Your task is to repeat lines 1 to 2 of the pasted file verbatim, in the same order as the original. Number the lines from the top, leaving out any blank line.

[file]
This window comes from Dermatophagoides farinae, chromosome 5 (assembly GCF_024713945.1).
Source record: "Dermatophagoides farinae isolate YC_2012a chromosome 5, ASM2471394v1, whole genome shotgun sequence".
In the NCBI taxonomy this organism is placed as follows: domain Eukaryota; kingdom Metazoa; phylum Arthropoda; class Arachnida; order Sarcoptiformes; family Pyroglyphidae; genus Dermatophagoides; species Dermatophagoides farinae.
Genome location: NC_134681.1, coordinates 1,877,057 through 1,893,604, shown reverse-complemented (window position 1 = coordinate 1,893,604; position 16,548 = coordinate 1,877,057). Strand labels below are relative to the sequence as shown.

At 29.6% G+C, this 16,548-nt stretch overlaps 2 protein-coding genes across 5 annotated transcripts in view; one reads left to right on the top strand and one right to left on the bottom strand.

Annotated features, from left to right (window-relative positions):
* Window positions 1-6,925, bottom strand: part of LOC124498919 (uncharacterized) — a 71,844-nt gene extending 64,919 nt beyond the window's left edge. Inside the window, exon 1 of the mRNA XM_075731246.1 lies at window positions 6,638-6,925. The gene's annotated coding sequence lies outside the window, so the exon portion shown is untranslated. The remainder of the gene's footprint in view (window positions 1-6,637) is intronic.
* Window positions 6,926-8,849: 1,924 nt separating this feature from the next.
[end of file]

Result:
This window comes from Dermatophagoides farinae, chromosome 5 (assembly GCF_024713945.1).
Source record: "Dermatophagoides farinae isolate YC_2012a chromosome 5, ASM2471394v1, whole genome shotgun sequence".